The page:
You need to retain an experienced franchise attorney immediately. The attorney will need to know more of the specifics of the situation and review the franchise agreement you signed. You have not provided sufficient information for anyone to properly advise you, but you may have an action against the franchisor.
In addition, you are in VA, which has franchise laws that protect you. Please feel free to contact me during the work day (215-525-1165 x101) if you would like to further discuss this situation.
This response does not create an attorney-client relationship and is not intended to provide legal advice for your specific situation.Ask a similar question
Unfortunately, the questions you need answered are much more complicated than can be answered here.
No attorney here on AVVO can advise you without knowing all the facts and circumstances surrounding your case and the specifics of the contracts (express or implied) entered into by the parties.
Your best bet is to consult with a franchise attorney asap.
Best of luck,
Kevin B. Murphy, B.S., M.B.A., J.D.
Franchise Attorney & Franchise Expert
Director of Operations - Mr. Franchise
FRANCHISE FOUNDATIONS APC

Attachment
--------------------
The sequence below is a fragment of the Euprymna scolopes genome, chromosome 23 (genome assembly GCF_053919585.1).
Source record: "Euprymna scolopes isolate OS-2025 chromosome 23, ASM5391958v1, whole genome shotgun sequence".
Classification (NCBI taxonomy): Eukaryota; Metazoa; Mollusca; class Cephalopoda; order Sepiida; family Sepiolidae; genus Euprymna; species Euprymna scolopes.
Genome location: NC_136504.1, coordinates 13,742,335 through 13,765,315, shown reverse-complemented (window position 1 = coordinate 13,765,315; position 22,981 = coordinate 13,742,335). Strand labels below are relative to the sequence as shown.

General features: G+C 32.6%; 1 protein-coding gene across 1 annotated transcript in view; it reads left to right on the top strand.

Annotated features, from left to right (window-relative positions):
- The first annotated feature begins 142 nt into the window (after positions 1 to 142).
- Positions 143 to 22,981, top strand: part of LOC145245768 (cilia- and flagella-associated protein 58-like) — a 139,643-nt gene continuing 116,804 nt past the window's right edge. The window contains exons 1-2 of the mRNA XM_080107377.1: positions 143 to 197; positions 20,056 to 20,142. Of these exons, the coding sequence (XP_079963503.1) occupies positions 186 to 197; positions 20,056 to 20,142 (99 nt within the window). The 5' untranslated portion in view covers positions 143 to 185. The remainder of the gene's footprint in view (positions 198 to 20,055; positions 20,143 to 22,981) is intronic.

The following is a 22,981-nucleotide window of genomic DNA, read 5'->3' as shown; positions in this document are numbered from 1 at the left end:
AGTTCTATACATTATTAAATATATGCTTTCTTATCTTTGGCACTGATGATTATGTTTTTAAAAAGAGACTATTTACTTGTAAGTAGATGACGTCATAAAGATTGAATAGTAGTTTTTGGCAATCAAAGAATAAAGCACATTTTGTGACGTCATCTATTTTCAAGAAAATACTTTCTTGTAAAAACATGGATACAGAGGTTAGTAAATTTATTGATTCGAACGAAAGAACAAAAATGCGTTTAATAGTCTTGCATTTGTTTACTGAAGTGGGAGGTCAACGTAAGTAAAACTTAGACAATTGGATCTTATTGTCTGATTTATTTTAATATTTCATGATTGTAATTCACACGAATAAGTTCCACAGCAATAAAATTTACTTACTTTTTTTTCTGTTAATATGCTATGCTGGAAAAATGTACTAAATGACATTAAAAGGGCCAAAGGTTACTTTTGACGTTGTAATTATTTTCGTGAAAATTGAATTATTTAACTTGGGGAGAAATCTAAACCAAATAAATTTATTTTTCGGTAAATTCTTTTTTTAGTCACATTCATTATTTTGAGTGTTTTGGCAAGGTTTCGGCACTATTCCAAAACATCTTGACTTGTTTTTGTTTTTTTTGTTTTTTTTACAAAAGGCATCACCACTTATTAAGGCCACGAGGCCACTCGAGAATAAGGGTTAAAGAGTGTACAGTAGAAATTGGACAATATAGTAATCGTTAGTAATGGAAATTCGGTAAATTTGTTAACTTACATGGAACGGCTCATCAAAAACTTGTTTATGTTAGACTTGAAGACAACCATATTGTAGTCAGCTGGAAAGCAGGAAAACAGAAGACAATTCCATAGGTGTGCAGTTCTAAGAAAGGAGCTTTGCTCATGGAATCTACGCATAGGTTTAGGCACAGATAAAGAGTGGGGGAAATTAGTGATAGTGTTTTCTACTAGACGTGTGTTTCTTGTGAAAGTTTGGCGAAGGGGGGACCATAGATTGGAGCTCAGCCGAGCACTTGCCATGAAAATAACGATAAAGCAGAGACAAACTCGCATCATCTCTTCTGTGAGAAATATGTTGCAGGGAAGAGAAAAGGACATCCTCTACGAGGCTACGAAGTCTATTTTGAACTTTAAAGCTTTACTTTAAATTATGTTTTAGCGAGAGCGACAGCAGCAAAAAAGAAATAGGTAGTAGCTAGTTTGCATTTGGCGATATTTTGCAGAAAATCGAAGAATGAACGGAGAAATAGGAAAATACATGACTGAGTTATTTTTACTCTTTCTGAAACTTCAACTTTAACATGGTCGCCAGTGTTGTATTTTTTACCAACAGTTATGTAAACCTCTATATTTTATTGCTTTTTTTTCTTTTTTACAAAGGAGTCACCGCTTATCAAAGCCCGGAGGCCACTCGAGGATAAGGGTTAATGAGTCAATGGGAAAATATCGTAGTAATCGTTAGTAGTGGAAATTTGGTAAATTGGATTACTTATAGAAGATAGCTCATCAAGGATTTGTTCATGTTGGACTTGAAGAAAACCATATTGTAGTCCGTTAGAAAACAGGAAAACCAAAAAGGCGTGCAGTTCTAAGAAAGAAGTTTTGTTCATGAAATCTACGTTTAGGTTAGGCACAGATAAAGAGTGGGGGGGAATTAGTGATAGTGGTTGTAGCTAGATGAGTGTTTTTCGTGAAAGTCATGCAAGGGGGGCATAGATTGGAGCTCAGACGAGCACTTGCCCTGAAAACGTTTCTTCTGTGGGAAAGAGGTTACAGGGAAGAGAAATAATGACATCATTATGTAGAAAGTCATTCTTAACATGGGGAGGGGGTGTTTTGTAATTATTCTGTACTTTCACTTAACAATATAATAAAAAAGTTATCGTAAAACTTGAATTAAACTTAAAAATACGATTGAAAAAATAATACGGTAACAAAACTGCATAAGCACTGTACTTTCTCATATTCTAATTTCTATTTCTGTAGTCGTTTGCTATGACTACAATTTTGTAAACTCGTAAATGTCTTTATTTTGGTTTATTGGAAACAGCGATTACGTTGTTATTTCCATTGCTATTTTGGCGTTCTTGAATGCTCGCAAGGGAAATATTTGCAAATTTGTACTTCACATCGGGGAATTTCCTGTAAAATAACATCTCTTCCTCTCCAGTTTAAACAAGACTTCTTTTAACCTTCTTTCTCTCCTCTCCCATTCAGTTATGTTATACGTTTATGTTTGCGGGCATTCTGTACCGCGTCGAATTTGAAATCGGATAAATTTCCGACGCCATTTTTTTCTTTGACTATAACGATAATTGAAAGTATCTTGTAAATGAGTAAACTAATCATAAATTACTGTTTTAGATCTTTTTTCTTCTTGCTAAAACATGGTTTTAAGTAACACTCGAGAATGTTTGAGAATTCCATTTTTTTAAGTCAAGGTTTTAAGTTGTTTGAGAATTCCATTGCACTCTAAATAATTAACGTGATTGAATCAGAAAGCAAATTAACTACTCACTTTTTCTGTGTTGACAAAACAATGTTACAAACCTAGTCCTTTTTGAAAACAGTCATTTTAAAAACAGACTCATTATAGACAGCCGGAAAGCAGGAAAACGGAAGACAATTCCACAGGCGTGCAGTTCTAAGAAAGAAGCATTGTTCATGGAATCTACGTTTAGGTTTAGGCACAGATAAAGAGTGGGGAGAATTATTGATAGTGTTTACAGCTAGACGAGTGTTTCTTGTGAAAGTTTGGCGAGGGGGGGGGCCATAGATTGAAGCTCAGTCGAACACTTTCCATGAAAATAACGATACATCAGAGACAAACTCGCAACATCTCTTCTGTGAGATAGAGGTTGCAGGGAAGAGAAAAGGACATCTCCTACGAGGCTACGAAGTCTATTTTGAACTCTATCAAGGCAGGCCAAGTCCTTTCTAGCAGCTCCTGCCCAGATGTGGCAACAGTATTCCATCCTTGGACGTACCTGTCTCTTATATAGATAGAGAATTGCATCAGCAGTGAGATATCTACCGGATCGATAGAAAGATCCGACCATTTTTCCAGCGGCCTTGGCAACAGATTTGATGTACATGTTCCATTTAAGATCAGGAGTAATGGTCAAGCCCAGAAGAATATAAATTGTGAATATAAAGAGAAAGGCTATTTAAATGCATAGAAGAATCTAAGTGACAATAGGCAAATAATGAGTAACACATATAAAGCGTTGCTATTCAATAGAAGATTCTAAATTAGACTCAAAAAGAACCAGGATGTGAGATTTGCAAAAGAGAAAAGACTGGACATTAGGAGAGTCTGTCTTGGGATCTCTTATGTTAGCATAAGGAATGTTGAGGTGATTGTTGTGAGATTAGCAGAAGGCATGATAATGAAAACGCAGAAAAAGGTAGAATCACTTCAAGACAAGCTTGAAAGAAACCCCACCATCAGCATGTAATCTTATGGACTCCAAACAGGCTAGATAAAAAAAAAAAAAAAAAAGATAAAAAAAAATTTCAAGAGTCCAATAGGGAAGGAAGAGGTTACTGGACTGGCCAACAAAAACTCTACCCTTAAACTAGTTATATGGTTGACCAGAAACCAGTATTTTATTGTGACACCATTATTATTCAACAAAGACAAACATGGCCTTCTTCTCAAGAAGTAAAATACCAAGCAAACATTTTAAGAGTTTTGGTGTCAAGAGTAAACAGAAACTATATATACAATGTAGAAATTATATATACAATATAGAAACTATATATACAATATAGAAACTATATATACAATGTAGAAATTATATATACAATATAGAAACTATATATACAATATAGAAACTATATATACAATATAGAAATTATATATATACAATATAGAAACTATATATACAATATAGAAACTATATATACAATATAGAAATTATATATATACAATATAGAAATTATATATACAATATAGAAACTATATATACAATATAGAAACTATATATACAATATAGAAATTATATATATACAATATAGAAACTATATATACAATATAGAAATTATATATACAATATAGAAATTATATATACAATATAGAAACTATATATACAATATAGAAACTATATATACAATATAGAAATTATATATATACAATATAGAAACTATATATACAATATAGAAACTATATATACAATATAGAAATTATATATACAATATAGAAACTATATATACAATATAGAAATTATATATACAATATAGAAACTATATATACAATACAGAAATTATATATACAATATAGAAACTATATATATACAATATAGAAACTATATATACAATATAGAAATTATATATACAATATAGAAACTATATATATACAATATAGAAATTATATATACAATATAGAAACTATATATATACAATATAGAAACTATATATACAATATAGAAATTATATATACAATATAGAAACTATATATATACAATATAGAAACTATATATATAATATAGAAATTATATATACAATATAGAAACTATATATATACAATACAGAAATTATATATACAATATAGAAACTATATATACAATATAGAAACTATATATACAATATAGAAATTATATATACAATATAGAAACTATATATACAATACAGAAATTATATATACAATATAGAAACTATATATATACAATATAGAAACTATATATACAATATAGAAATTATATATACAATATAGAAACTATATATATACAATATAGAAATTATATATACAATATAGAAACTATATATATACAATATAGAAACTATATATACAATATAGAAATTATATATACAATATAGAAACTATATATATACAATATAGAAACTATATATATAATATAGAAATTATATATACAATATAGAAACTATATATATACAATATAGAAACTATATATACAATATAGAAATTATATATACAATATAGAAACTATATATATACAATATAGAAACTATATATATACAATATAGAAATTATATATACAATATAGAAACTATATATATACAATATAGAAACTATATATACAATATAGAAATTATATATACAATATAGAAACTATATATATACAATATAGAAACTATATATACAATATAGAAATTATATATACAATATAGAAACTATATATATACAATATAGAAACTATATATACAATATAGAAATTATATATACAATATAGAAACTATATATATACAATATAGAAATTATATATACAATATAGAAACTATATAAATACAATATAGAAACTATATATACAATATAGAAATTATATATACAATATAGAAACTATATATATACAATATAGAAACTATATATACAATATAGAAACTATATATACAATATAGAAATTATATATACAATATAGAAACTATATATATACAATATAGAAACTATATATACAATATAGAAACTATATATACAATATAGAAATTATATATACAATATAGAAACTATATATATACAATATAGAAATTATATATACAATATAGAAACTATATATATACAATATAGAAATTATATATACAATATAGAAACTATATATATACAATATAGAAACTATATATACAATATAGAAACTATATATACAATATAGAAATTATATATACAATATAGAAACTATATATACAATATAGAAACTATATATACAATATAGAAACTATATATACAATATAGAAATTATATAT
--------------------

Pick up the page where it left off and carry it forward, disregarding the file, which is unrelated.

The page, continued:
My colleagues are correct; you need to see counsel now. A thought or two; you seem to admit that there was a monetary obligation to the franchisor. In most cases this would be a default and give the franchisor many options. In some systems, the franchisor can "step-in" and operate the franchised unit until the default is cured. If that is the situation here can only be determined by a review of the franchise agreement. Also, the large debt does not square with your statement that the operation was profitable; clearly an analysis of the overall situation is needed.
Set an appointment with counsel at the earliest time.
I agree with the other attorneys who recommended seeing experienced franchise counsel as soon as possible. But based on the limited information you have provided, this sounds similar to situations I have seen before, specifically where the franchisor collects the money from the franchisee's customers (clients), determines some cost factor that needs to be deducted, and then remits what the franchisor believes may be due the franchisee. Often times the franchisor retains more than its share, as these types of arrangements (money going to franchisor first) are not the norm and sometimes can signal a less scrupulous franchisor.
But my observations are based on the clients I have assisted, and until you present the full story to a franchise attorney in your area, you cannot know if your situation falls into the category of those I have just described. I mention them solely to alert you to the potential gravity of the situation and empahsize even more heavily the need to act quickly and meaningfully. Best of luck.Ask a similar question